Firefighters' Warning: Don't Mistake Carbon Monoxide Symptoms for the Flu

Both have very similar symptoms, here's the easiest way to tell the difference.

The carbon monoxide deaths of two Clairton men last week, blamed on a broken furnace, according to the Pittsburgh Post Gazette , is prompting a new round of warnings from area firefighters.

In McCandless, firefighters average about 30 calls a year for suspected carbon monoxide problems. About 10 of those calls reveal people with symptoms, or homes with elevated readings, according to Shawn P. O’Brien, deputy fire chief of the Highland Fire Company Station No. 186.

In Cranberry, fire administrator Mark Nanna said the Cranberry Township Volunteer Fire Company runs about 29 calls per year for carbon monoxide complaints. In most cases, Nanna said the calls turn out to be bad detectors or CO detectors with dead batteries.

"Very seldom do we have anyone with symptoms," he said.

But not always.

With the onset of the flu season, O'Brien worries that some people might confuse CO poisoning for the flu.

"CO symptoms include headache, dizziness, fatigue/drowsiness, nausea, weakness, vomiting, and confusion," said O’Brien. "These are all the same signs of other illnesses—including the flu. People could confuse CO symptoms with flu symptoms and not realize they are being poisoned by CO."

Nanna said people with CO poisoning often have a headache first, followed by nausea.

"It feels just like getting a cold," he said. "They're very close."

Nanna said sickened pets and small children are another sign to watch for with carbon monoxide poisoning. Because they are smaller than adults, animals and children often will exhibit symptoms, including vomiting and tiredness, first.

"If you've got a pet that’s usually bouncing around like a gum ball and now he's throwing up or sick for no reason, and you’re feeling bad, that might be something to look at," he said.

O'Brien said the only way to know if you have a carbon monoxide problem is to install a carbon monoxide detector, which costs about $25 to $30, in your home. Unfortunately, some homeowners don't know the correct place to put them.

"Many residents place them in the basement near the furnace or hot water tank but that creates exposures that they won’t hear it or a residual amount of CO could activate it," O'Brien said. "The best protection is to have it near where you are sleeping so that it will alert you throughout the night."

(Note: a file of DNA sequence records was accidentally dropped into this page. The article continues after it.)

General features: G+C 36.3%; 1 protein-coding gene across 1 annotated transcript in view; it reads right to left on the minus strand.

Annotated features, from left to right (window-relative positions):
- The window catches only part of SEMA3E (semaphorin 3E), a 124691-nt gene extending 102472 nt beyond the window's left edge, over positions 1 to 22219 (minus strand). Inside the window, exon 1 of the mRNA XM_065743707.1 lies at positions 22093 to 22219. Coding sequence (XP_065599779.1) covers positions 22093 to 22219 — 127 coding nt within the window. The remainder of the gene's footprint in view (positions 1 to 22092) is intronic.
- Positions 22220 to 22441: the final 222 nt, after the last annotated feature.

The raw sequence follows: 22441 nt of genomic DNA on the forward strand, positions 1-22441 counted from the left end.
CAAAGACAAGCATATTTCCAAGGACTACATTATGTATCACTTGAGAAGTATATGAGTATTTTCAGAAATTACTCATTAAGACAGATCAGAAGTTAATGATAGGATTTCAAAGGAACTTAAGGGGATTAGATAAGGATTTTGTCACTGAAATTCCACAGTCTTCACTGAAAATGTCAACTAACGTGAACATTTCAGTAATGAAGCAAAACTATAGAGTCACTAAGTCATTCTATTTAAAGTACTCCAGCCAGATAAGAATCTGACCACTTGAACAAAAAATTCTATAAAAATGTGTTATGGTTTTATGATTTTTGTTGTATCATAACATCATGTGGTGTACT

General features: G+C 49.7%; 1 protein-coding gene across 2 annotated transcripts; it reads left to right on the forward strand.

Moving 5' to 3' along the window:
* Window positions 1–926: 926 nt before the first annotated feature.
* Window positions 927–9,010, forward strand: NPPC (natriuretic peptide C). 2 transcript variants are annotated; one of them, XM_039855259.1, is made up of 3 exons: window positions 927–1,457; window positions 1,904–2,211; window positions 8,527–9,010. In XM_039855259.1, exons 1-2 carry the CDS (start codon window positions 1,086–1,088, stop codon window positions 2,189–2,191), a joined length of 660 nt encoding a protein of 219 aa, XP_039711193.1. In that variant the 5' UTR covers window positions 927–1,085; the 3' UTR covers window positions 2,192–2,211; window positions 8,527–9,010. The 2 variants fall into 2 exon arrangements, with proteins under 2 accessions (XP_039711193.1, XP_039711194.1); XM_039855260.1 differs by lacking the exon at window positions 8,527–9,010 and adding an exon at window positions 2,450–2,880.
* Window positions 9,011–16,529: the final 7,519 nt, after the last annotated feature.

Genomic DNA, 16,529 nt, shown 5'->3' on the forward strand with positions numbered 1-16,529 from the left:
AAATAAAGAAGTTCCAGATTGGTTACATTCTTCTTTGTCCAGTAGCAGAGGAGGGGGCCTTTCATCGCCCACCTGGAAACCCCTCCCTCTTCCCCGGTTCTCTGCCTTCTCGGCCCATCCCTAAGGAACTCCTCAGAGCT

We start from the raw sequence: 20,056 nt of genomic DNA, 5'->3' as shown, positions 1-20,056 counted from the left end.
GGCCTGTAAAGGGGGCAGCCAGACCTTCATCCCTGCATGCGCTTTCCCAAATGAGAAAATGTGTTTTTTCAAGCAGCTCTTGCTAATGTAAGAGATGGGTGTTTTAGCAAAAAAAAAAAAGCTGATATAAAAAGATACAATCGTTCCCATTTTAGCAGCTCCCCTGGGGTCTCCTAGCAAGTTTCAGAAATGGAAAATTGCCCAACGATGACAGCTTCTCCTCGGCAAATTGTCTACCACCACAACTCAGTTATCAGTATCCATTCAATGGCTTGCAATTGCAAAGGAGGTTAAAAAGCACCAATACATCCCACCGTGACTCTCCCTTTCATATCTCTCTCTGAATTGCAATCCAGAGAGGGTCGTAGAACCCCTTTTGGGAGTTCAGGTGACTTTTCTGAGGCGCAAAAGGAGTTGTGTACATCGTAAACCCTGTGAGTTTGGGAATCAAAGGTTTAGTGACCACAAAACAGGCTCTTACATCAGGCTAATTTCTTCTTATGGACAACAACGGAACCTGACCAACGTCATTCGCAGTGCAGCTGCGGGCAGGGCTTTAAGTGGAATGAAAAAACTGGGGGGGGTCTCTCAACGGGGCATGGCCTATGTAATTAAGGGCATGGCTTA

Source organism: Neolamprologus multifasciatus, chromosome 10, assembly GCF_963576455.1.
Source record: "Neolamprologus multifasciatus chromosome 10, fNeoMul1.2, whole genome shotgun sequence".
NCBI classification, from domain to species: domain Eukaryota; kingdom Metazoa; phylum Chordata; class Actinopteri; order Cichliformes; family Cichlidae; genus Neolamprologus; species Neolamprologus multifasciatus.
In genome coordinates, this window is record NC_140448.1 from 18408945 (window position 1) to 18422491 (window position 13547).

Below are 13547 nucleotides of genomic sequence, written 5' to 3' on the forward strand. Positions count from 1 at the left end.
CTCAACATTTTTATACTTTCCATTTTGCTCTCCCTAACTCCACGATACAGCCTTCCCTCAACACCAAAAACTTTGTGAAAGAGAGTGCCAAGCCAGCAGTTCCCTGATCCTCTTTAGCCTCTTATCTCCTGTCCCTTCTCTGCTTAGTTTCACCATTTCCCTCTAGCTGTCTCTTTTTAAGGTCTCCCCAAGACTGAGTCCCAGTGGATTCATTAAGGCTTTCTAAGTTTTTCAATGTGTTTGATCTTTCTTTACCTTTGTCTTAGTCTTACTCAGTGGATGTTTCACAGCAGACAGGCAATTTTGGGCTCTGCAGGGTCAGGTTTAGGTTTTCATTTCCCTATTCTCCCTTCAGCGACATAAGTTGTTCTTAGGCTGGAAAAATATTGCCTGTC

Nanna recommended having a CO detector on every floor of the home. He also suggested that homeowners change their detector batteries at the same time they change their clocks for Daylight Saving Time in the spring and the fall.

"Everybody remembers to change their clocks," he said. "Just do your fire detectors and your CO detectors at the same time."

When changing CO detector batteries, Nanna suggested sticking a piece of tape with the date written on it to the back of the battery so you'll know for sure the last time it was changed.  

Below are the most common causes of carbon monoxide in the home.

  • Vehicles left running in a garage.
  • Malfunctioning furnaces.
  • Hot water tanks (there have been incidents where stink bugs have clogged exhaust flues causing CO to be pushed back into the home).
  • Alternative sources of heat that depend on natural gas, propane, or any liquid fuel.

O'Brien says if your CO detector goes off, immediately leave your home and call 9-1-1.

"If you feel you’re having a problem and your detector goes off, the thing to do is to get out the house and leave it alone," Nanna added.

If you're worried about CO issues in your home, Nanna said gas companies also will come to residences to check all appliances for gas leaks—free of charge.


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